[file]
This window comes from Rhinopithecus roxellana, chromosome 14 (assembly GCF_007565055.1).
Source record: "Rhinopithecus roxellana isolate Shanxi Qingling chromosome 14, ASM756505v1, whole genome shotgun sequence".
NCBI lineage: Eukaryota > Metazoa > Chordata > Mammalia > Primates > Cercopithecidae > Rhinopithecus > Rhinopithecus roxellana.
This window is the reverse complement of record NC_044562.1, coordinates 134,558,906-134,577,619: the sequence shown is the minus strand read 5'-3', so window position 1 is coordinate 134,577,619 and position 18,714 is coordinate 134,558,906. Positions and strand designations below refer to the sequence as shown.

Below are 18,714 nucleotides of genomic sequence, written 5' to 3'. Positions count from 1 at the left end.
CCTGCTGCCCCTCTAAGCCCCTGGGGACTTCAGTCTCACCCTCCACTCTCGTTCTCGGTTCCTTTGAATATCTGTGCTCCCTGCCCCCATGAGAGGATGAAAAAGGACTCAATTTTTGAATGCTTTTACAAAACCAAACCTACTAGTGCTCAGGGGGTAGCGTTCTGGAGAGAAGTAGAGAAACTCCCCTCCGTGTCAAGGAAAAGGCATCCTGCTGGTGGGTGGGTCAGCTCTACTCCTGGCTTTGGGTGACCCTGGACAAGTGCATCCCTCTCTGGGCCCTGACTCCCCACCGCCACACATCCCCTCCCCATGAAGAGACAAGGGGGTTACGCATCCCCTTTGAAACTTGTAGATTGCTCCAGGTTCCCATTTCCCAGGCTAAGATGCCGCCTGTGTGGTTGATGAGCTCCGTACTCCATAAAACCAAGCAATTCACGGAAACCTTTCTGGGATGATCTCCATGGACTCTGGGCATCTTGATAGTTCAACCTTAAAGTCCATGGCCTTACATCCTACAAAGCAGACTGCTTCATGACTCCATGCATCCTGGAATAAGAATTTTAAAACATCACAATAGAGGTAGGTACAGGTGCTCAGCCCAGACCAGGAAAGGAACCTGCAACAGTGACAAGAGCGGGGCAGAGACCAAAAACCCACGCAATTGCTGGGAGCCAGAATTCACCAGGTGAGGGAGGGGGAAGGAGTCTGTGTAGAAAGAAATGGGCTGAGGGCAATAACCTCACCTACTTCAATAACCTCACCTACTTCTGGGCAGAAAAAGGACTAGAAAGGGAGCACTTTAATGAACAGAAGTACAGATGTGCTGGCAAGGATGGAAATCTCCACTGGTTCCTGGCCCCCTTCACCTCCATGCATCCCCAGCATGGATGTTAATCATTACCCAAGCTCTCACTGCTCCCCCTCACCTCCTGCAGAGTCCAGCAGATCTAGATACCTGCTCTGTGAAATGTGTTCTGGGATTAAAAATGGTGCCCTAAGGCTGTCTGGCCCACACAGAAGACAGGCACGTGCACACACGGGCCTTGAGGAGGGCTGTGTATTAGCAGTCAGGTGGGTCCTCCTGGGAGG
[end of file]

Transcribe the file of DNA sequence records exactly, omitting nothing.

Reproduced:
This window comes from Rhinopithecus roxellana, chromosome 14 (assembly GCF_007565055.1).
Source record: "Rhinopithecus roxellana isolate Shanxi Qingling chromosome 14, ASM756505v1, whole genome shotgun sequence".
NCBI lineage: Eukaryota > Metazoa > Chordata > Mammalia > Primates > Cercopithecidae > Rhinopithecus > Rhinopithecus roxellana.
This window is the reverse complement of record NC_044562.1, coordinates 134,558,906-134,577,619: the sequence shown is the minus strand read 5'-3', so window position 1 is coordinate 134,577,619 and position 18,714 is coordinate 134,558,906. Positions and strand designations below refer to the sequence as shown.

Below are 18,714 nucleotides of genomic sequence, written 5' to 3'. Positions count from 1 at the left end.
CCTGCTGCCCCTCTAAGCCCCTGGGGACTTCAGTCTCACCCTCCACTCTCGTTCTCGGTTCCTTTGAATATCTGTGCTCCCTGCCCCCATGAGAGGATGAAAAAGGACTCAATTTTTGAATGCTTTTACAAAACCAAACCTACTAGTGCTCAGGGGGTAGCGTTCTGGAGAGAAGTAGAGAAACTCCCCTCCGTGTCAAGGAAAAGGCATCCTGCTGGTGGGTGGGTCAGCTCTACTCCTGGCTTTGGGTGACCCTGGACAAGTGCATCCCTCTCTGGGCCCTGACTCCCCACCGCCACACATCCCCTCCCCATGAAGAGACAAGGGGGTTACGCATCCCCTTTGAAACTTGTAGATTGCTCCAGGTTCCCATTTCCCAGGCTAAGATGCCGCCTGTGTGGTTGATGAGCTCCGTACTCCATAAAACCAAGCAATTCACGGAAACCTTTCTGGGATGATCTCCATGGACTCTGGGCATCTTGATAGTTCAACCTTAAAGTCCATGGCCTTACATCCTACAAAGCAGACTGCTTCATGACTCCATGCATCCTGGAATAAGAATTTTAAAACATCACAATAGAGGTAGGTACAGGTGCTCAGCCCAGACCAGGAAAGGAACCTGCAACAGTGACAAGAGCGGGGCAGAGACCAAAAACCCACGCAATTGCTGGGAGCCAGAATTCACCAGGTGAGGGAGGGGGAAGGAGTCTGTGTAGAAAGAAATGGGCTGAGGGCAATAACCTCACCTACTTCAATAACCTCACCTACTTCTGGGCAGAAAAAGGACTAGAAAGGGAGCACTTTAATGAACAGAAGTACAGATGTGCTGGCAAGGATGGAAATCTCCACTGGTTCCTGGCCCCCTTCACCTCCATGCATCCCCAGCATGGATGTTAATCATTACCCAAGCTCTCACTGCTCCCCCTCACCTCCTGCAGAGTCCAGCAGATCTAGATACCTGCTCTGTGAAATGTGTTCTGGGATTAAAAATGGTGCCCTAAGGCTGTCTGGCCCACACAGAAGACAGGCACGTGCACACACGGGCCTTGAGGAGGGCTGTGTATTAGCAGTCAGGTGGGTCCTCCTGGGAGG